The first question she posed was - do we need new research methods, can we continue to use the old, should we be developing hybrid methods? Secondly, characterising herself as an audience researcher, she asked what methods we can use to capture that moment in time when people are using new media. Thirdly she asked about the place of participation and reflection in research (and associated questions, like the impact of participation on people in their daily life).
Brites referred to a publication she had co-authored Methodological challenges in the transition towards online audience research. They came up with four challenges: (1) the expansion of online ethnography (which has varieties and labels such as net ethnography, virtual ethnography, cyber ethnography), and the importance of contextualisation (so seeing online in the context of the whole life - I will mention that there is interesting work from the ethnographer Tom Boellstorff arguing that this is not always necessary) (2) the influence of big data (3) reliance on mixed methods, and using research methods with different philosophies in one project (4) the ambiguity of online data and ethical issues that arise when you are doing online research. The ethics include issues of what is public and what private, and whether the particiapnts whose data is being used understand the implications of participating in research.
Brites identified Paulo Freire as important for her when considering issues of critical thinking and digital life. She pointed out that "connecting daily practices and reflexive thought is not a new idea" since it had already been developed by Freire. These aspects were important for participative methodologies. Brites emphasised the importance of being theoretically strong, but that when you are carrying out a research project, it was also a dialogue between the theory and the data.
Brites moved on to "learning by doing" and said she was fond of the European Commission's Key competencies for Lifelong Learning (2006). These include competencies in communication in mother tongue and foreign languages, mathematical and scientific competences, digital competences, "learning to learn" competences, social and civic competences, entrepreneurial competences, and cultural awareness. I most easily found the page about the 2018 review of the 2006 competencies. Brites regretted that this recent review left out "learning to learn" competences, and the earlier framework was the one that they used in a very recent project about young people and digital media, RadioActive. Brites also mentioned the DigiComp 2.0 framework.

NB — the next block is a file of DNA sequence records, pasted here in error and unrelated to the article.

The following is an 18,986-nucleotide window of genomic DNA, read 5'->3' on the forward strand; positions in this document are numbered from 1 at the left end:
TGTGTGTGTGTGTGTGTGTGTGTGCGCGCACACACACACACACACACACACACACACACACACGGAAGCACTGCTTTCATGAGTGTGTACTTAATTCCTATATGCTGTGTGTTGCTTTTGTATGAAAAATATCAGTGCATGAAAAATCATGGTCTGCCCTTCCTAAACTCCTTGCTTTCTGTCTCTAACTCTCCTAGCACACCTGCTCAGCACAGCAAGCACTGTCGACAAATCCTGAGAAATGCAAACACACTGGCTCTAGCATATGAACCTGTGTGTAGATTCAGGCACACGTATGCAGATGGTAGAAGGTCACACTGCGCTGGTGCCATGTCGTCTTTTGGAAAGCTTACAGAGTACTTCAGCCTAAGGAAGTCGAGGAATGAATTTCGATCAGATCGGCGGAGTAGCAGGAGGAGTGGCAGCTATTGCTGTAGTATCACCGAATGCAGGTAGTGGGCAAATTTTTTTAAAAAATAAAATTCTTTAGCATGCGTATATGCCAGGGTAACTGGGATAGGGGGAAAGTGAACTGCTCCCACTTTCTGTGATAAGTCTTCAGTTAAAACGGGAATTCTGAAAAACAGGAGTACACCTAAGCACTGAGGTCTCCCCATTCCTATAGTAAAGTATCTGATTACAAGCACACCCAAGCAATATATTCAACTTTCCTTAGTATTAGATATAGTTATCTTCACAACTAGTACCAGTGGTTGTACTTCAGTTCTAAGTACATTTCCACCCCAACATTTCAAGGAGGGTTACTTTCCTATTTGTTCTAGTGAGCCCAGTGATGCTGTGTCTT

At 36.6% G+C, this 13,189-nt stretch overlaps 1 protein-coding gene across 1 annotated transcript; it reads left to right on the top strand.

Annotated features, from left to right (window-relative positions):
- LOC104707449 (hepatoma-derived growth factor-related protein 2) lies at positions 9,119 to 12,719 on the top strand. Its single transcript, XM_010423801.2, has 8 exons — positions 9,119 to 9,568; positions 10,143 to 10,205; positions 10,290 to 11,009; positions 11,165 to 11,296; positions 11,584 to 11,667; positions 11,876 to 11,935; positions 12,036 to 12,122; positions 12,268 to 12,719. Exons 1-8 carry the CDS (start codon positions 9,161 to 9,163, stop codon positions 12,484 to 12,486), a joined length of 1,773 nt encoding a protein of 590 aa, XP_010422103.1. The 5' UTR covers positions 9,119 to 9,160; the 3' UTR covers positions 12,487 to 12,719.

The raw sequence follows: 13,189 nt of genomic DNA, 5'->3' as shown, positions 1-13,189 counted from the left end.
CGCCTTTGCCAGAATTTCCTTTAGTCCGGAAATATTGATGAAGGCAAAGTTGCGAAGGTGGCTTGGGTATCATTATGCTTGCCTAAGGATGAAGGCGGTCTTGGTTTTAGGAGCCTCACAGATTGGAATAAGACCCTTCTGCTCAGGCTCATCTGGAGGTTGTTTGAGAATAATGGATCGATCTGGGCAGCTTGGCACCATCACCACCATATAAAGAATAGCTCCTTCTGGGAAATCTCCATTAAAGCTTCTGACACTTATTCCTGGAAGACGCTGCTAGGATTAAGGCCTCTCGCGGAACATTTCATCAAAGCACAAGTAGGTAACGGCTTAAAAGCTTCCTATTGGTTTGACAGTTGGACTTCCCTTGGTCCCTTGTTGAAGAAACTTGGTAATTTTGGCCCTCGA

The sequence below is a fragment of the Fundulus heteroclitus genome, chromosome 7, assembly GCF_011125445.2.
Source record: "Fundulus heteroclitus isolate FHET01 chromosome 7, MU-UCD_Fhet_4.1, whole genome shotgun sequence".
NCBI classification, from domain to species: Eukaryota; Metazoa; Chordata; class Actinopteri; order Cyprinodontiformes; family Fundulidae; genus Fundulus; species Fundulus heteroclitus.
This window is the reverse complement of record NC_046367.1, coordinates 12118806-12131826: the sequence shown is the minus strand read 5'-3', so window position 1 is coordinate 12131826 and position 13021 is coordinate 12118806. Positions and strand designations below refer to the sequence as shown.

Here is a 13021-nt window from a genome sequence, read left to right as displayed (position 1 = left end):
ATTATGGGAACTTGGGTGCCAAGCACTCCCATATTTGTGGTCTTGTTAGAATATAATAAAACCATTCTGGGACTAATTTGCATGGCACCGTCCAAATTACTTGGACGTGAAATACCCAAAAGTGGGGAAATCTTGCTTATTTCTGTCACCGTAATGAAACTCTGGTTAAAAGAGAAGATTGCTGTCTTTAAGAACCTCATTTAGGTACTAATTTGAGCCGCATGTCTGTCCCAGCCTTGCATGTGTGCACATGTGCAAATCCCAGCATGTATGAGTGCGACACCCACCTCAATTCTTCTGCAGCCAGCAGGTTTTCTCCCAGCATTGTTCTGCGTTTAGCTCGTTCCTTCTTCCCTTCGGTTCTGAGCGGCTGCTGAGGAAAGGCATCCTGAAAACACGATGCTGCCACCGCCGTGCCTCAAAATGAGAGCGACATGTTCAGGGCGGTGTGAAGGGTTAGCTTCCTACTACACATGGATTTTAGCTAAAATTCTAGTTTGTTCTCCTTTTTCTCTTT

She went on to talk about the Young People, News and Participation project, the RadioActive project , the ANLite project, and they have a new project about digital and civic literacies in juvenile delinquency institutions.
Brites firstly talked a bit more about the one year Media in Action project (part of DGConnect, I think this is the website http://mediainaction.eu/pt/). This involves gathering togther material and ideas created in previous projects, so that teachers can use them in practice, and it also has a digital storytelling strand.
She then explored the methods used in the project on young people, journalism and participation. There were 35 young people of various backgrounds involved, and the methods included direct observation, interviews, and focus groups, on a longitudinal basis. The longitudinal aspect enabled the young people to be more reflexive. For example in a second semistructured interview the participants were asked to bring along information or conversations they had used during the political campaign that was going on at the time. The participants were also shown the results of the first interview, so they could discuss that, and new interview questions were introduced on the basis of findings from the first interview. Additionally, the young people became "quasi researchers", interviewing peers. This article talks about the research.
Brites moved on to the RadioActive project (there is an article about it here, it was focused on competences assessment). It was looking at young people in low income areas, who had to produce online radio shows. As part of this, they were asked to do interviews with people on the street, which was challenging for the young people, but they found it improved their confidence in general communication and in creating material for the radio show.
The ANLite project involved enquiring with journalists, young people, parents and teachers about their media, news and digital literacies. An area of concern for Brites was that these people mostly had to learn these literacies by themselves, because the education was not embedded elsewhere.
Finally, the new project involves working in three educative centres for young offenders, with about 70 people. It will be an interesting issue of what methods to use in this challenging context (and altogether sounds an interesting and challenging project!)
I will be finishing up the ReDMIL coverage tomorrow, with a blog about my own keynote and one or two wrap posts, including talking about the doctoral contributions to the summer school.